Mark Baird

But when something does fail and society benefits because the product has been improved, should not my son who at 16 died not receive some compensation from society?

If big government does not work as so many conservatives claim, then why give the big government agency the last say?

If conservatives disdain experts/scientists or the elites, then why do they trust the scientist or experts of the FDA?

If conservatives are big believers of the free market and the wisdom of the crowd then why do they not trust a trial by jury?

BigTex

These comments from Mariner are so out of touch with the realities of device regulation that he is either misinformed or over exagerating the roll of FDA in medical device regulation: He states, "The FDA reaction to a serious infraction is always swift and brutal--there is no lengthy legal battle, just literally within minutes an order to stop everything the plant is doing--right now. In medical devices, that is called "padlocking the door." Why would patients want to trade that for a years-long battle fought by high priced attorneys on both sides to get the bums out of the business?"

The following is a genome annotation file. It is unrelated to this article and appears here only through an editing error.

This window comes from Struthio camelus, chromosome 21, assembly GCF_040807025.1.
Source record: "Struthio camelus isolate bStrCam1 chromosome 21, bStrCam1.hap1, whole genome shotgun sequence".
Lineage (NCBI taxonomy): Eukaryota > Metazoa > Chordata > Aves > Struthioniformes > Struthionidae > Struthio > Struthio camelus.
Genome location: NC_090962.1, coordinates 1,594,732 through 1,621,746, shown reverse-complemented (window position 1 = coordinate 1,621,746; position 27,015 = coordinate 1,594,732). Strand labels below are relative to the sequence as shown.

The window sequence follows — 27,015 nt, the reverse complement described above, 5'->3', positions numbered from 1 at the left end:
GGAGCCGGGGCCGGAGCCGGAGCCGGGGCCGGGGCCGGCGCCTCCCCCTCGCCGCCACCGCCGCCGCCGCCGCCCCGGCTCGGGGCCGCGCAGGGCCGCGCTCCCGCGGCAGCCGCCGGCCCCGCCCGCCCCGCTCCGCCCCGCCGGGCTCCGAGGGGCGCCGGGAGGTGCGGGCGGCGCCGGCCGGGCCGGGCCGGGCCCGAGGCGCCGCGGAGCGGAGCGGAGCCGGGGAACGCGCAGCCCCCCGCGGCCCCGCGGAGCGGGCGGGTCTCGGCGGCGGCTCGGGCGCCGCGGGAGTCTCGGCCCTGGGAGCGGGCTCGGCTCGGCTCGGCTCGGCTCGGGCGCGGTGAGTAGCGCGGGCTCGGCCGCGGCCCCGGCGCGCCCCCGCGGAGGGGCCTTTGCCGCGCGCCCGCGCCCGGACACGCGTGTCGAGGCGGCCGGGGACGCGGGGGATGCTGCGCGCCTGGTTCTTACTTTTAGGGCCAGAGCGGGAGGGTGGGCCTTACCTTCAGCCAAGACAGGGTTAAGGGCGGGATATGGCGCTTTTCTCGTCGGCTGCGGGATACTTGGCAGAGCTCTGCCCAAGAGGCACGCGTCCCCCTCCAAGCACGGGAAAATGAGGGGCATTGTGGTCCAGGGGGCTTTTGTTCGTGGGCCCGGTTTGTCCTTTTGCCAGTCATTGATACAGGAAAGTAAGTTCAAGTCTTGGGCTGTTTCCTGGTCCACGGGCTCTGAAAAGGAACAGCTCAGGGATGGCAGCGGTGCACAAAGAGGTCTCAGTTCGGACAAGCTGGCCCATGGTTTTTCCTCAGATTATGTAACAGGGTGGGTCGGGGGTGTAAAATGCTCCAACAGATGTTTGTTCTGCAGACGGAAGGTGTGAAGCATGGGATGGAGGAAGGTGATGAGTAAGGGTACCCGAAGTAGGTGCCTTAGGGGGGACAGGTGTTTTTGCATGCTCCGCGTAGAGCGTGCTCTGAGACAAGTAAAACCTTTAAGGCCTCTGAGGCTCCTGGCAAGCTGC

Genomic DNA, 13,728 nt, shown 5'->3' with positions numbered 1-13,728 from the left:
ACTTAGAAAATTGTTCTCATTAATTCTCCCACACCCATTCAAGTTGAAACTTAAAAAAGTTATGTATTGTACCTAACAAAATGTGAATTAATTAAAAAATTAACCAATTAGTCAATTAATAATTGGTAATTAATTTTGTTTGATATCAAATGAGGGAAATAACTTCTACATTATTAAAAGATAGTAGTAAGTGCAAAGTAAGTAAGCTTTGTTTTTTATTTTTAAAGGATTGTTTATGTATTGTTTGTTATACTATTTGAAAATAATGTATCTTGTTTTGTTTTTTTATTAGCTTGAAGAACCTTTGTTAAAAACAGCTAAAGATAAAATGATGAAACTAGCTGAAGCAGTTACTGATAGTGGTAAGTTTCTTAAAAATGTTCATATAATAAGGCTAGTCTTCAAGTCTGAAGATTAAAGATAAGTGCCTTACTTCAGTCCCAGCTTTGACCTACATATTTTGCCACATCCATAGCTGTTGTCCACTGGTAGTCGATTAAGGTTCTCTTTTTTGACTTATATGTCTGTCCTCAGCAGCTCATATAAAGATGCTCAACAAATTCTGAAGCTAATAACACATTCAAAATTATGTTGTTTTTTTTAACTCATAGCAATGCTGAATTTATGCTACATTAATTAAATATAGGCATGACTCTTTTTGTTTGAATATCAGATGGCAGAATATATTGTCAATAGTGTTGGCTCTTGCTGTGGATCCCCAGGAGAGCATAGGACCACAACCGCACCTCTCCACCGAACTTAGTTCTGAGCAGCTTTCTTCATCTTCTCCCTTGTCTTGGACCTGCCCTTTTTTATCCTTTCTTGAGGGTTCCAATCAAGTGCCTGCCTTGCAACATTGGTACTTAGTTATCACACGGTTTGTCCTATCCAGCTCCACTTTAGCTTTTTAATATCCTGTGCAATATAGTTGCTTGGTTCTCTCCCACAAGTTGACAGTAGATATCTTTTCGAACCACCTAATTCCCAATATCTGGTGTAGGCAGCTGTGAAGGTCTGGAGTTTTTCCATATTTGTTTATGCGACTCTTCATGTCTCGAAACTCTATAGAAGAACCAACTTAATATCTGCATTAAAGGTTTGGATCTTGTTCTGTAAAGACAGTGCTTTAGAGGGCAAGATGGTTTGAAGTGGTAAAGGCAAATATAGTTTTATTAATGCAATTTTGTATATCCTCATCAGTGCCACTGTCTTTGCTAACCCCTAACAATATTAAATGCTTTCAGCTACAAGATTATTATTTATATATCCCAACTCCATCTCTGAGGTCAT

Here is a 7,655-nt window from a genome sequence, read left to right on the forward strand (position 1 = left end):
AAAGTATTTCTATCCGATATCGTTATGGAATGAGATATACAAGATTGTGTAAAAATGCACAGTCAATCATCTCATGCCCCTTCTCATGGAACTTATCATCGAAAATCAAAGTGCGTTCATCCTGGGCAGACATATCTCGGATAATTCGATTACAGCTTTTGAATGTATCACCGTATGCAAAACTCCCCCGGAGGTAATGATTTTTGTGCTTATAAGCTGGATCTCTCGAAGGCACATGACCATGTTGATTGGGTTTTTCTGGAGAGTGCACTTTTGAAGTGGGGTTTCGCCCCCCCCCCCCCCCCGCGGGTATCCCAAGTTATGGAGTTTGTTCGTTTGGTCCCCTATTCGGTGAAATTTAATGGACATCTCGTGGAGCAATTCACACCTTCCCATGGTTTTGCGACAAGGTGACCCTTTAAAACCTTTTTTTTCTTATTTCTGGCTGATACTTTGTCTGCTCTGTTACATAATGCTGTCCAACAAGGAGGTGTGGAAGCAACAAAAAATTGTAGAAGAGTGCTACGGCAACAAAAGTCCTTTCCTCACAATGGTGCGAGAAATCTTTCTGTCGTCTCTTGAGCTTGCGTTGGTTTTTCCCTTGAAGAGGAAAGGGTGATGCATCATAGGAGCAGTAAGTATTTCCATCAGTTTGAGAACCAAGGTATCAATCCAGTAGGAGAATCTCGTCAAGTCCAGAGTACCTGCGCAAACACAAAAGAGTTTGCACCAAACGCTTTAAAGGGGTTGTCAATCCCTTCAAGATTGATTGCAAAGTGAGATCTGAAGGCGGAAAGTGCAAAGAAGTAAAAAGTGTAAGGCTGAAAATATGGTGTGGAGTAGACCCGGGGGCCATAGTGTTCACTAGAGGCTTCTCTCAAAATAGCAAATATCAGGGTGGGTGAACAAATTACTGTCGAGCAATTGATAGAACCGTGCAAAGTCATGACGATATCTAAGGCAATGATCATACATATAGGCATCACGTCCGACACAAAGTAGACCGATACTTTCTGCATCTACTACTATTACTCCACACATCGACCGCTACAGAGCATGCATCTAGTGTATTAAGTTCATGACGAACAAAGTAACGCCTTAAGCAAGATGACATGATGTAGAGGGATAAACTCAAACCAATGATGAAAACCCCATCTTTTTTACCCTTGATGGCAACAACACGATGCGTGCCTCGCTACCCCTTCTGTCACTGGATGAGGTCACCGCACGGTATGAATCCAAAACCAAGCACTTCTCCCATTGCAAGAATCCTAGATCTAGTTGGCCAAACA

Most device recalls are voluntary. The FDA seldom uses swift action to keep a product from continuing to harm people.

Mariner also writes, "The FDA treatment of medical device firms is somewhat different from their responsibilities for drugs. They are actually very effective in making sure that things doctors use for patients are "safe and effective."

These statements are completely misinformed and naive. Politics is the foundation for medical device policy. No congress member with a large device industry in their state will even dare to question the lack of safety in the medical device 510(k) notification system where impantable devices are green lighted to sell based on their similarity to another product on the market.

What's moer pathetic: Consumers who trust politicians like Al Franken to protect them are being betrayed by him. He should at least admit that device patients will be conmprimised due to his and others slavish unholy allience with device industry lobbyist. Jobs and innovation don't mean anything to disabled device victims living in excrutiating pain for the rest of their lives. If Franken and Klobuchar could experience one day of pain these crippled device victims endure, I hope they would have the decency to see the world through a consumers eyes instead of a lobbyiest.

Sentor Franken, please do the decent thing or go back to comedy because you've brought nothing but tragedy to victims of medical devices.

Join the Debate

 

Participate More!

Please send us your ideas for new Debate Room topics. If you're an academic, association officer, or other industry expert and would like to write a Debate Room essay, send us a query. Questions? See the

BW Mall - Sponsored Links

Buy a link now!